Sunday, May 01, 2005
"May I make a reservation for you?"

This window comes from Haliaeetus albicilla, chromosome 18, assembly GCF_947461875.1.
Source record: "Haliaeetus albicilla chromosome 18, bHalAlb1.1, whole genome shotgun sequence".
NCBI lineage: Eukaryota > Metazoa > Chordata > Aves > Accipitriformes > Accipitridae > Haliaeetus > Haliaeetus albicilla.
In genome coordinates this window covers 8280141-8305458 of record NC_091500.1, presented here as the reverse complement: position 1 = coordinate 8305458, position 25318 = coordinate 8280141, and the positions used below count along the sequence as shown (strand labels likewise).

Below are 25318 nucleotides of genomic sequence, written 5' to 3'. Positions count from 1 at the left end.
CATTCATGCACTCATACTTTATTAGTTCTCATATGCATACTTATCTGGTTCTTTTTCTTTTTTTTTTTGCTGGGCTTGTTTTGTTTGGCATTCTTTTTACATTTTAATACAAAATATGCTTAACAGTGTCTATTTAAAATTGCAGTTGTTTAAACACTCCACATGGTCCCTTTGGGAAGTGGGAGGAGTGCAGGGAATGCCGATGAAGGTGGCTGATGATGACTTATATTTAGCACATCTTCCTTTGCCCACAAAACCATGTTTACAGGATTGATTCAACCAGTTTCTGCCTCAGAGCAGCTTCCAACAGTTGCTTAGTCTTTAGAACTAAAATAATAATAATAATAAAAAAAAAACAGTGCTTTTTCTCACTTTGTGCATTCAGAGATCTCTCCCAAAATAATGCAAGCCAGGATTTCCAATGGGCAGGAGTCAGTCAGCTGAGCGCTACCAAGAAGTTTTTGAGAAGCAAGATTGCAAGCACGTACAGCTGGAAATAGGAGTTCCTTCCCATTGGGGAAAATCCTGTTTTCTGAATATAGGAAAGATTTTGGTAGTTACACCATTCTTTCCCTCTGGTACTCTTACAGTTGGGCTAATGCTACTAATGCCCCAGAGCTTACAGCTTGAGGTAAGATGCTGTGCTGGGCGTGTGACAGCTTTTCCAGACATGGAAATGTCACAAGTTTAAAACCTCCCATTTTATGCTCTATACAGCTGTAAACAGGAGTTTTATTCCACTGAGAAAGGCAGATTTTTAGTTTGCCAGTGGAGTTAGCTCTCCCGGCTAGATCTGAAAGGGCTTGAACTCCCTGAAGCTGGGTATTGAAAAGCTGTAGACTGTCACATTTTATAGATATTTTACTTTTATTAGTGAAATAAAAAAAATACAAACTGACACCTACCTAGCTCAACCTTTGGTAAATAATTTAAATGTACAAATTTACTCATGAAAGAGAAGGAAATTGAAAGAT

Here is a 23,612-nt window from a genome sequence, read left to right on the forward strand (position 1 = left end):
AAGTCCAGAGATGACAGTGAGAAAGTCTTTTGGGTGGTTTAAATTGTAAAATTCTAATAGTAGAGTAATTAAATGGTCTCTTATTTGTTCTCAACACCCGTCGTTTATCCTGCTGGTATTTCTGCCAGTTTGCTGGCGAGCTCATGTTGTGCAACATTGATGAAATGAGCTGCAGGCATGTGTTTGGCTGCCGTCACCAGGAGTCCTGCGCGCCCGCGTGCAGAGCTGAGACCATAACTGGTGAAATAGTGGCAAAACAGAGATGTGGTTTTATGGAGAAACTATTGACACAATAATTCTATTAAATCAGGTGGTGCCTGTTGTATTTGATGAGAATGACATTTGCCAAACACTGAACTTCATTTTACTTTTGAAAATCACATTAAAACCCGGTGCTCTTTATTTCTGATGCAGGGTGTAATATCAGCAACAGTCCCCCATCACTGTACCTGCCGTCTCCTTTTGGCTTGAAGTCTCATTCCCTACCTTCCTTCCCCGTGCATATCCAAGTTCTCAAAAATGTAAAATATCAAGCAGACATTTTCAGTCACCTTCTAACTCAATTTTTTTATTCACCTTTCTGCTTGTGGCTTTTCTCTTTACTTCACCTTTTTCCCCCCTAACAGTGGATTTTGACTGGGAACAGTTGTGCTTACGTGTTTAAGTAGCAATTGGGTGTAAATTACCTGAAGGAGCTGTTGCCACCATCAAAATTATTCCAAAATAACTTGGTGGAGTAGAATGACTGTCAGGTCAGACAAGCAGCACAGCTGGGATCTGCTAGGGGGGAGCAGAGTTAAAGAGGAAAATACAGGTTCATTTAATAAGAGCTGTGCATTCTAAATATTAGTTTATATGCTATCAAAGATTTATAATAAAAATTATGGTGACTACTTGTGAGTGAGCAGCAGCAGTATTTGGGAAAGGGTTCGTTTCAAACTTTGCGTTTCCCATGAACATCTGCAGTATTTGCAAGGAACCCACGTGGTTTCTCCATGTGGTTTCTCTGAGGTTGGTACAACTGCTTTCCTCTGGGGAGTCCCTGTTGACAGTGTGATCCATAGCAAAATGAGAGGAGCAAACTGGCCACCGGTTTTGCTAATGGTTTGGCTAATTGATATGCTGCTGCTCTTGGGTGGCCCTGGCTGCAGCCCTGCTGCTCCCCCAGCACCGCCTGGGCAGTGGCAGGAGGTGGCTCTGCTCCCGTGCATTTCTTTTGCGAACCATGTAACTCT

Beginning today, when you call 1-800-USA-RAIL, you won't be greeted with a demand for a reservation. Back in the mid-nineties, when Amtrak had money to blow, and a mandate to "run the corporation like a business," it squandered incredible amounts on outside consultants and received virtually nothing in return. A company called CMC Marketing was brought in to conduct training of reservation and ticket agents: it's my understanding that Amtrak paid some $800,000 for the training program and consultation. After CMC was through, reservationists were required to use a standard greeting: "Amtrak (your name), may I make a reservation for you?" It put customers on the defensive from the first, and created an adversary relationship between agents and customers. I, along with others, had urged Amtrak to change the greeting . On April 28, agents received a memo that as of May 1, "May I make a reservation for you?" is finally out, replaced by the friendly, "How may I help you?" Agents are also no longer required to give first and last names--a first name will suffice. I'm happy that management is beginning to think rationally. It may be too late, as Amtrak's board of directors is stacked with Bush appointees who want to privatize, (i.e., kill) rail passenger service.